As a matter of fact, most cases of food poisoning are never linked back to their source - Eric Schlosser


image by: Anastacio Rommel


Bacteria that work together to cause infection

Campylobacter jejuni is a bacteria that I feel a special affinity for because I've worked with it, back in my first ever summer project. Unfortunately it's not a very nice bacteria and can lead to bad stomach illnesses with some rare but quite threatening complications. It's found in chicken meat and cheese as it is perfectly capible of surviving happily in animals without causing them any diseases.

Food Standards Agency

Campylobacter is the most common cause of food poisoning in the UK.

Campylobacter is found most often in food, particularly in chicken. Food is contaminated when it comes into contact with animal feces. Any raw poultry may contain Campylobacter, including organic and “free range” products. In fact, studies have found Campylobacter contamination on up to 88 percent of chicken carcasses. Despite the commonness of Campylobacter, however, infections are usually isolated events, and widespread outbreaks are rare.


Campylobacter infection is a common foodborne illness. You get it from eating raw or undercooked poultry. You can also get it from coming in contact with contaminated packages of poultry. Symptoms include •Diarrhea •Cramping •Abdominal pain •Fever •Nausea and vomiting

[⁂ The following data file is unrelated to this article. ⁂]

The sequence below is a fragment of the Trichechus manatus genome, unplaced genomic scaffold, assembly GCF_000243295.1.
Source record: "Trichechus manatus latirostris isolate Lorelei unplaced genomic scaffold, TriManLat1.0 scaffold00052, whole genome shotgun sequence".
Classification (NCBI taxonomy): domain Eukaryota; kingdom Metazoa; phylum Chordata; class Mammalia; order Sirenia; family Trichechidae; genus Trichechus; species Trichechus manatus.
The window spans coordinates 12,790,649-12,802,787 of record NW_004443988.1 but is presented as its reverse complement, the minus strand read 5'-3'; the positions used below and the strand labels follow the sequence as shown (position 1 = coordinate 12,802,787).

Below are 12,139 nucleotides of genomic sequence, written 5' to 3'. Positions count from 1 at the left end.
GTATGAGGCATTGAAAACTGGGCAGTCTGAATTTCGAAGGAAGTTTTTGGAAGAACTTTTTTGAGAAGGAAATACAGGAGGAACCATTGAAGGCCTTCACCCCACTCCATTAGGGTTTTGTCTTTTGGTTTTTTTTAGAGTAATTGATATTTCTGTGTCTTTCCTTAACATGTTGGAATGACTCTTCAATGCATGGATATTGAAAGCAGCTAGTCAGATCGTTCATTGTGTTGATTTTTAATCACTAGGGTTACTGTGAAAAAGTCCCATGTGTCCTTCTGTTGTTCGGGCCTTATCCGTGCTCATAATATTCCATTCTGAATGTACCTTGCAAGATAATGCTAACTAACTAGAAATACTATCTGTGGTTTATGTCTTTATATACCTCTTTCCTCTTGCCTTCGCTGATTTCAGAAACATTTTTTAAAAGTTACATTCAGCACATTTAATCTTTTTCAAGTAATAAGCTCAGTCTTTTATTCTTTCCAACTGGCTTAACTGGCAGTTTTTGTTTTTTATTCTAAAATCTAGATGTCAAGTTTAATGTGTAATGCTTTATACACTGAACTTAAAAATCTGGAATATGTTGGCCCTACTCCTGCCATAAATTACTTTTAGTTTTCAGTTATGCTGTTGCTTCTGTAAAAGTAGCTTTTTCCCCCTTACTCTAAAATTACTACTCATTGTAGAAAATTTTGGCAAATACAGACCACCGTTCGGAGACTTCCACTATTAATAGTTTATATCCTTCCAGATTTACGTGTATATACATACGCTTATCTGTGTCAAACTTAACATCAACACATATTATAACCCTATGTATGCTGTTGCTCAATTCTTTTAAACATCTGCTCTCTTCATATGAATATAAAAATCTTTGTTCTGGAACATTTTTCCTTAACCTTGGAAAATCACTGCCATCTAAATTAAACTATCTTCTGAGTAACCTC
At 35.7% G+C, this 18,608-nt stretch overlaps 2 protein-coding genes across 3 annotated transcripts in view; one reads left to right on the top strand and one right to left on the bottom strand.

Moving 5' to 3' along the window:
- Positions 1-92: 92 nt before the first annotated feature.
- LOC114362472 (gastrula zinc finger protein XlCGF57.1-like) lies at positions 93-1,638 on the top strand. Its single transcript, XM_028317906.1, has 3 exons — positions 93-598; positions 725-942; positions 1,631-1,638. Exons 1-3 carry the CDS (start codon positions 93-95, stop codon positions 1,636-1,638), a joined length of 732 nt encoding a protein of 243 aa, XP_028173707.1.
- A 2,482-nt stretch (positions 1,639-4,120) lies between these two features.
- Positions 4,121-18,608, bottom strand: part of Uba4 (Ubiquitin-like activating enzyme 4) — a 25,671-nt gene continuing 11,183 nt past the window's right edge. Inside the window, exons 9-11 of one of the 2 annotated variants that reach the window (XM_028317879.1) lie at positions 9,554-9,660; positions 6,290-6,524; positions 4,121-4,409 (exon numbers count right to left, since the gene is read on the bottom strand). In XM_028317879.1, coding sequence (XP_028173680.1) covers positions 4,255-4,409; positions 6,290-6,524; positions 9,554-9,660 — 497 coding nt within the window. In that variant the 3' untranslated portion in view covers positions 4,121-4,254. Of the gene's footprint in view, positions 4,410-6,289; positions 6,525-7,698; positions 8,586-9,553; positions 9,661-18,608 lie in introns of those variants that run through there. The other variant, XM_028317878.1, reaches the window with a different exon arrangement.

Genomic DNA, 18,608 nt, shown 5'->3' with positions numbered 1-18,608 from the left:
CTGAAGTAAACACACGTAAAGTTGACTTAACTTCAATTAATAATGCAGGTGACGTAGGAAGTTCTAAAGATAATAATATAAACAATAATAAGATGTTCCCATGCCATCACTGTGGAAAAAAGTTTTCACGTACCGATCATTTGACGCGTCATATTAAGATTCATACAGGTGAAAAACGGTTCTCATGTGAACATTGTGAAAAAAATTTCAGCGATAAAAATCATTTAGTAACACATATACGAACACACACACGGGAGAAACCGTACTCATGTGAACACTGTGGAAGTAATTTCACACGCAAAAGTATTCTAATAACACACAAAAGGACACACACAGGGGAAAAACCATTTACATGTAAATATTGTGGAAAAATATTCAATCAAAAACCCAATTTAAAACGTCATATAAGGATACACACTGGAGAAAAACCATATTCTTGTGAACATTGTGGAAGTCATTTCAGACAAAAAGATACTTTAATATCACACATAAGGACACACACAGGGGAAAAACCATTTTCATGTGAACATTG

Campylobacter are a group of germs (bacteria) that are a common cause of food poisoning. Typically, food poisoning causes gastroenteritis, an infection of the gut (intestines), leading to diarrhoea and often being sick (vomiting) too. Campylobacter bacteria are commonly found in raw meat, particularly poultry. Infection usually causes relatively mild symptoms but complications, including lack of fluid in the body (dehydration), can occur in some cases. The usual treatment is to drink lots of fluid to avoid dehydration. Antibiotic medicines are sometimes needed in severe cases.

Virulence characteristics of five new Campylobacter jejuni chicken isolates

Campylobacter enteritis is considered to be a food-bourne disese rather than food poisoning, with infections being derived from a range of foods and also water-based environmental sources. Asymptomatic infections, watery and bloody diarrhea have been reported in humans. Epidemiological studies have shown that human Campylobacter infection may vary according to geographical area and even with age.

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